Here are the money lines from today’s update on the Salmonella Saintpaul outbreak involving tomatoes from the Centers on Disease Control & Prevention:
Since April, 383 persons infected with Salmonella Saintpaul with the same genetic fingerprint have been identified in 30 states and the District of Columbia: Arkansas (2 persons), Arizona (26), California (8), Colorado (2), Connecticut (2), Florida (1), Georgia (8), Idaho (3), Illinois (34), Indiana (8), Kansas (9), Kentucky (1), Maryland (10), Michigan (3), Missouri (9), New Hampshire (1), New Mexico (70), New York (9), North Carolina (1), Ohio (3), Oklahoma (5), Oregon (4), Pennsylvania (2), Tennessee (4), Texas (131), Utah (2), Virginia (17), Vermont (1), Washington (1), Wisconsin (5), and the District of Columbia (1).
These were identified because clinical laboratories in all states send Salmonella strains from ill persons to their State public health laboratory for characterization. The marked increase in reported ill persons is not primarily due to a large number of new infections. The number of reported ill persons increased markedly mainly because some states improved surveillance for Salmonella in response to this outbreak and because laboratory identification of many previously submitted strains was completed.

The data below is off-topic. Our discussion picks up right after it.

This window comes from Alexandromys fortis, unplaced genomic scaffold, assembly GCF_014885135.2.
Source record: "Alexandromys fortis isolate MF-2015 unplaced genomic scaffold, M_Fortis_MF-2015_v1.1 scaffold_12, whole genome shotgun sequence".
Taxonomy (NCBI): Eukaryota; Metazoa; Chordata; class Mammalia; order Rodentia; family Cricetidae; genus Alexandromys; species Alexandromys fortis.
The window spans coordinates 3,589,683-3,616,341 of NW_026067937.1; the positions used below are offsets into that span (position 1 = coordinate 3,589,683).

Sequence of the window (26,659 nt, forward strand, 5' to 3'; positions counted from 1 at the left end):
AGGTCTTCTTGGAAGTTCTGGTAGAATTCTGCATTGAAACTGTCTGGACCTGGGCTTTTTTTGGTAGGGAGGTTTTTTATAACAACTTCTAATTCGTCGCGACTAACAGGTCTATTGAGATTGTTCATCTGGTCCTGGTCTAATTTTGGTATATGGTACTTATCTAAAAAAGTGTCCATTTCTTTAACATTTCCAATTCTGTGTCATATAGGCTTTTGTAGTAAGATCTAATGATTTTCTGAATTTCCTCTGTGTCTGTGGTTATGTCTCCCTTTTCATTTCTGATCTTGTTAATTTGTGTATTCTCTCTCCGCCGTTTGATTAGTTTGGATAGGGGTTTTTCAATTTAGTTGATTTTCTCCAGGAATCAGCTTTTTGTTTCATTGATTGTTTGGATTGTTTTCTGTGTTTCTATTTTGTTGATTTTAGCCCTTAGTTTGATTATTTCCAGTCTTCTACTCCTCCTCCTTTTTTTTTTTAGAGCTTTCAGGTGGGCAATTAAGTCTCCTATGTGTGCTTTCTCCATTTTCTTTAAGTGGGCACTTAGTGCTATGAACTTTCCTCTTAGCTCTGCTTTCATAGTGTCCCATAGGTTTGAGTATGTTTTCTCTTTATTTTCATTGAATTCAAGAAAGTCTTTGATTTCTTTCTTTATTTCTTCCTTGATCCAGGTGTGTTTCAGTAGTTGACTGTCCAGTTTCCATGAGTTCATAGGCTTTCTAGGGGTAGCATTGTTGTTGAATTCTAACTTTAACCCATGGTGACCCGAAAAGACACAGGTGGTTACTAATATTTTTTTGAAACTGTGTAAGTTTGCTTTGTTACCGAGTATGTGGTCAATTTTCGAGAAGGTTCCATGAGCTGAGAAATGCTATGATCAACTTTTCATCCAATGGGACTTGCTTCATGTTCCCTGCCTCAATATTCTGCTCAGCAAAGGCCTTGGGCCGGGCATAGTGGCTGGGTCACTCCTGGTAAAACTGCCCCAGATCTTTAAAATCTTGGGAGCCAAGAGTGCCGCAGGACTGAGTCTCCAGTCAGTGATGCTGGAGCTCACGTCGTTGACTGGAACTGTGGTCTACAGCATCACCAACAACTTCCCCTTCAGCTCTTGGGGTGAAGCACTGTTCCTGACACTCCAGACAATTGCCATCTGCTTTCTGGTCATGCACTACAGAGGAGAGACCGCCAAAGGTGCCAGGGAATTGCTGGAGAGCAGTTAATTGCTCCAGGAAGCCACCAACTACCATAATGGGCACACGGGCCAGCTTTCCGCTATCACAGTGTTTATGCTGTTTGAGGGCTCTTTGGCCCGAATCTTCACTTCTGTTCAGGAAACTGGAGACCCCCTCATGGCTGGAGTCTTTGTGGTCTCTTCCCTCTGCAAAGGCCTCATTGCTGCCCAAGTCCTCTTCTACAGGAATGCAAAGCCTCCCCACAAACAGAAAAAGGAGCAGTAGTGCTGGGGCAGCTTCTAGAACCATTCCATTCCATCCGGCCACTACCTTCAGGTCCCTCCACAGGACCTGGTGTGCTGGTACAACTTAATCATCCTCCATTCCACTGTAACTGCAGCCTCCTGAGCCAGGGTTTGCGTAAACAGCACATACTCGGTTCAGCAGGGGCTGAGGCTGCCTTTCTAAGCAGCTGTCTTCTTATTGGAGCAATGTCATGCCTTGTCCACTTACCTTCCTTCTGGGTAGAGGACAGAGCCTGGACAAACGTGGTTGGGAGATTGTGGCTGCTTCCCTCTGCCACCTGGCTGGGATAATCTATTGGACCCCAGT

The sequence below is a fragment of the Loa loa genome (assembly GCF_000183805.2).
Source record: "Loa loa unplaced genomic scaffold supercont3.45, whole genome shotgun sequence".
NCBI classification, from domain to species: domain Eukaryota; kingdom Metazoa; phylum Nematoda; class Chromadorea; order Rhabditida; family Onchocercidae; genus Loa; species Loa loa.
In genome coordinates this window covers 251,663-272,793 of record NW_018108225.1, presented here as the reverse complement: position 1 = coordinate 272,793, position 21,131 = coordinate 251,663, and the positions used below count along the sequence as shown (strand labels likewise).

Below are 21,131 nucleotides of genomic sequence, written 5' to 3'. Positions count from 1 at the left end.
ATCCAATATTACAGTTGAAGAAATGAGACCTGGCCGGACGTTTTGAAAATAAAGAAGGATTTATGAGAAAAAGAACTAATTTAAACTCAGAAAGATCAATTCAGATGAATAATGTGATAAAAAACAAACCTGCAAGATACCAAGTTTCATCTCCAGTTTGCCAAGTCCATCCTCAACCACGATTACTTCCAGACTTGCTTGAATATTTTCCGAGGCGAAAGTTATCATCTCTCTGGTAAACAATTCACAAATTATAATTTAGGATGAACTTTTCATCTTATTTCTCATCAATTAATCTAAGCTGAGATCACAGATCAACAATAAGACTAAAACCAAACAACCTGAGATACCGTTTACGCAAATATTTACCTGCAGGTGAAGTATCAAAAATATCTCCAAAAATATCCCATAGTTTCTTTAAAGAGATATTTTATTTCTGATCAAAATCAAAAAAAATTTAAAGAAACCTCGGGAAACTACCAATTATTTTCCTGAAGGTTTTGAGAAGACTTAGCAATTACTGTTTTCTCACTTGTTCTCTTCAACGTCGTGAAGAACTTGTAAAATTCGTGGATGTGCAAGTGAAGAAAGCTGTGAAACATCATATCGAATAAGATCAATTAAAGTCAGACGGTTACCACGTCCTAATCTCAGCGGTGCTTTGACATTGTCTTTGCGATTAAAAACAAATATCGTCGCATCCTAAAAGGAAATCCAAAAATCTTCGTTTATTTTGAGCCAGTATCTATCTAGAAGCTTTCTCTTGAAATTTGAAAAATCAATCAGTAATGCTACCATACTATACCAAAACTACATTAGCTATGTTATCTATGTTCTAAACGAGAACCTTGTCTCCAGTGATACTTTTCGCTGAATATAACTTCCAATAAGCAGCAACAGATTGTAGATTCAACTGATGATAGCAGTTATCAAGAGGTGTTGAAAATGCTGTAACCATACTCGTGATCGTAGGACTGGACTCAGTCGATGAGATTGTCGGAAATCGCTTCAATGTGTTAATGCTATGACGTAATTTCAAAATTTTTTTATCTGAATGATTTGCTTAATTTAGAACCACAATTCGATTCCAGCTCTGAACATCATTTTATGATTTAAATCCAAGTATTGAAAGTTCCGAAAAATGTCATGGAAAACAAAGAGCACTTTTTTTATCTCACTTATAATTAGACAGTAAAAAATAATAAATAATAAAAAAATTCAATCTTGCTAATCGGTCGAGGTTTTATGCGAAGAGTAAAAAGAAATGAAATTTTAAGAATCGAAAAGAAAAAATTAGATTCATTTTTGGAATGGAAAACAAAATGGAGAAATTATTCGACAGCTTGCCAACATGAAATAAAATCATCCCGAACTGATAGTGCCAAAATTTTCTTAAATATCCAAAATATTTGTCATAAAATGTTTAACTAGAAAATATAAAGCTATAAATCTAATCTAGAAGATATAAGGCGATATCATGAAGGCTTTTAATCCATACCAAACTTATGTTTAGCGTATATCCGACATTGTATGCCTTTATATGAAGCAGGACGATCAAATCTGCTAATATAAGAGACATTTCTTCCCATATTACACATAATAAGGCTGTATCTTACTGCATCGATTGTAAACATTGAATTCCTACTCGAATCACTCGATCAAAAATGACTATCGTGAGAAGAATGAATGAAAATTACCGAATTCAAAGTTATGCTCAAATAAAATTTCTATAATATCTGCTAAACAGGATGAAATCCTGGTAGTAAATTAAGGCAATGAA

Among the 243 persons with information available, illnesses began between April 10 and June 5, 2008. Patients range in age from <1 to 88 years; 47 percent are female. At least 48 persons were hospitalized. No deaths have been officially attributed to this outbreak. However, a man in his sixties who died in Texas from cancer had an infection with the outbreak strain of Salmonella Saintpaul at the time of his death. The infection may have contributed to his death.